In my last post we talked about a stagecoach full of tourists visiting Yellowstone in the early 1900s. Our historical perspective comes from a little booklet called Coaching Through Yellowstone. It's now in my collection of Yellowstone memorabilia but, from July 28th to August 3rd, 1903, it was used by a visitor to the Park as their guidebook and became a souvenir of their journey.
Click on pictures for larger view.
We previously covered some of the reasons that Yellowstone is called "Wonderland" --- the geysers, hot springs, and beautiful mountain scenery.
We saw how the tourists entered the Park in 1903 through the entrance known as the Roosevelt Arch. The first photo above shows a "stereograph" published by H C White in 1904 of a stage passing under the arch. Called "stereos" at the time, few people today know about them. When used with a special viewer they provide a 3D effect.
Continuing our tour: We might have seen the passengers on the stage refer to the little fold-out map in the back for an overview of where they were in this large park. YNP covers an area of 3,468 square miles (8,980 km2).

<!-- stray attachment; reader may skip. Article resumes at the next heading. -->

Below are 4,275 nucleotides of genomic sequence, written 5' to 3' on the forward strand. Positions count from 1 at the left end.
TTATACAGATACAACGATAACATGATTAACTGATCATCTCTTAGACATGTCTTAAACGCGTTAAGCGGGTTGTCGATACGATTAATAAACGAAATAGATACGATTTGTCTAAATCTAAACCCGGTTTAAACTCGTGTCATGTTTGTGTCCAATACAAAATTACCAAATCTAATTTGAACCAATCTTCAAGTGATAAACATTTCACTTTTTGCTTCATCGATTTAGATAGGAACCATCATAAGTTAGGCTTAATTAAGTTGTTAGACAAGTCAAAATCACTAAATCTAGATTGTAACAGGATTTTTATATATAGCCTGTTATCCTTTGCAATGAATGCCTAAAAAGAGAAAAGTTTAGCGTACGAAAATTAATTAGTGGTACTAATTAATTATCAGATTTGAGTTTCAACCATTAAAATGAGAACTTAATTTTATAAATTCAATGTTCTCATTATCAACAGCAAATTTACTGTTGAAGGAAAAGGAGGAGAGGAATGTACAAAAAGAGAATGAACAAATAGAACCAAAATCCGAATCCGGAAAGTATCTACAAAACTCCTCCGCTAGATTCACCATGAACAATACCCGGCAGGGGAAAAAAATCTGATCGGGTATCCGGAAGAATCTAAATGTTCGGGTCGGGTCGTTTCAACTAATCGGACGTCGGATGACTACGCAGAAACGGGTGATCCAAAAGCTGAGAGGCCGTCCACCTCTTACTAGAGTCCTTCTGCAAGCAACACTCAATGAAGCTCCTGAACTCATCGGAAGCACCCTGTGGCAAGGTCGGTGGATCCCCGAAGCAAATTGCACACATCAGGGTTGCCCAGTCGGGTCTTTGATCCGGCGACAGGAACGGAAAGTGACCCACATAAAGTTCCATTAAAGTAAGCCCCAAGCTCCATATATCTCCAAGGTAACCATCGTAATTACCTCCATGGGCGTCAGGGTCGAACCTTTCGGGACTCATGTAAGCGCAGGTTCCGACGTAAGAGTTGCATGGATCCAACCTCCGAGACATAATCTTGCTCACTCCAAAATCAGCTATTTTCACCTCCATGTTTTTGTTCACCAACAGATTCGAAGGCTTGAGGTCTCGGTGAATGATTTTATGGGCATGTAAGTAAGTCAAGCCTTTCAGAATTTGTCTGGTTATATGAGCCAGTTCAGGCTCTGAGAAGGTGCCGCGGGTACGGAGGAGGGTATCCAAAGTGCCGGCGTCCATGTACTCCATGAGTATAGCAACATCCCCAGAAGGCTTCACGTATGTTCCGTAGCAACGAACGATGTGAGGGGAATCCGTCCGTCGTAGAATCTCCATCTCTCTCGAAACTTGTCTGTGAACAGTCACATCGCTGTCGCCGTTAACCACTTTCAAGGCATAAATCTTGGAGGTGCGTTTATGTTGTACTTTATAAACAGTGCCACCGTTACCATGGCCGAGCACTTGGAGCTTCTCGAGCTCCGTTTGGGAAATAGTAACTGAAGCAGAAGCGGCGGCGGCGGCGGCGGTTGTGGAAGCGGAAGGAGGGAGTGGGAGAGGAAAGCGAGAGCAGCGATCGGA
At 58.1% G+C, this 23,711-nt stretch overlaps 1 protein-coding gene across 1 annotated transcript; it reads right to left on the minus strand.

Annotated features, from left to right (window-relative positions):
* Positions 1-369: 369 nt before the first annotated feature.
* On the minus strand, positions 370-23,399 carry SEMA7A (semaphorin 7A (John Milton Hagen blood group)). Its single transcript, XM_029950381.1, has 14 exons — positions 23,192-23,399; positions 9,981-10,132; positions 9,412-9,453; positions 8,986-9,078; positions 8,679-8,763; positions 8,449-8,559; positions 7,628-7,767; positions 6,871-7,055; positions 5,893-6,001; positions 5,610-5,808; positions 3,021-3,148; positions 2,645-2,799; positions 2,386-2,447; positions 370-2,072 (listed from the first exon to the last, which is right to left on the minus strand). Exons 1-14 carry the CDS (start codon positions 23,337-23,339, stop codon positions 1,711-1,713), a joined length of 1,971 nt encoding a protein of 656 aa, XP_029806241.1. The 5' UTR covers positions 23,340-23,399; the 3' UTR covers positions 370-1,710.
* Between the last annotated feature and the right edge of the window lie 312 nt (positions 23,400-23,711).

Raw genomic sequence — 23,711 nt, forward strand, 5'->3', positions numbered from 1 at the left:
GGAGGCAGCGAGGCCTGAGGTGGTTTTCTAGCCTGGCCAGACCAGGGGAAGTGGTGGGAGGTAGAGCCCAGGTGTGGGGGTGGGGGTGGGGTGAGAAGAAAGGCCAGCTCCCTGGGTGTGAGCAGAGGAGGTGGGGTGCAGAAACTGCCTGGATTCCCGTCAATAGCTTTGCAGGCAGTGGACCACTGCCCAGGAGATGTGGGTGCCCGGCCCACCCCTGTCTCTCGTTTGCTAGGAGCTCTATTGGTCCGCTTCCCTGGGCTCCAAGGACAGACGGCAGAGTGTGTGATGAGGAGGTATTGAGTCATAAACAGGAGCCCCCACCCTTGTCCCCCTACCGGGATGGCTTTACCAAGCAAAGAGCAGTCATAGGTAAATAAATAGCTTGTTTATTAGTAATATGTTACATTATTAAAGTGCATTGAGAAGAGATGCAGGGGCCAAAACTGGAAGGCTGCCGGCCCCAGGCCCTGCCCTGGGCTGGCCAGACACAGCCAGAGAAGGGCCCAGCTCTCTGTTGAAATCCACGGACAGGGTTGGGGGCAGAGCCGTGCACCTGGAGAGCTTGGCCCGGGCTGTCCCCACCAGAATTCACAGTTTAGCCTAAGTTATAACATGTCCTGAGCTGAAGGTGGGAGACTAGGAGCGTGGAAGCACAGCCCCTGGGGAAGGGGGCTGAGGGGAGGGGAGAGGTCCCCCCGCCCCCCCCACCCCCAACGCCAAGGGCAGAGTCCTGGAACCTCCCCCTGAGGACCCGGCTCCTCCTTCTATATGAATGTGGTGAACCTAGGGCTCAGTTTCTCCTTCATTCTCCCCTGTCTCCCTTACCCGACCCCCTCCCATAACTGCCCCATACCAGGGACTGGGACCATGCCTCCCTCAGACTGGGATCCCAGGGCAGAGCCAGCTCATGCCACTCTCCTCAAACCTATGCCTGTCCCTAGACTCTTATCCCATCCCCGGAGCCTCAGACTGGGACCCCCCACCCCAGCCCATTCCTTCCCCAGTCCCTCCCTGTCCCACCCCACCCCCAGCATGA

The Falls. There are many beautiful water falls in the Park including the majestic Lower Falls of the Yellowstone River, as noted in the booklet, height 308 feet. My photo shows the falls and the Grand Canyon of the Yellowstone. The area is much the same today as it was in 1903.
The Wildflowers. To quote from the booklet, "The Flora of the Park is luxurious."
The Fishing ... The Yellowstone and Madison Rivers are world famous for their fishing opportunities. It seems reasonable to assume there was time on the tour to do some fishing, especially since a page in the booklet is devoted to it, and the tour lasted for seven days.
The Animals. "Yellowstone Park, as well as being a pleasure ground for the people, is a preserve for wild animals."
Just before the section on animals, the booklet had one last page on which the owner could write. Interestingly, we find penned there the words of Lord Byron's "Remembrance" - 1806: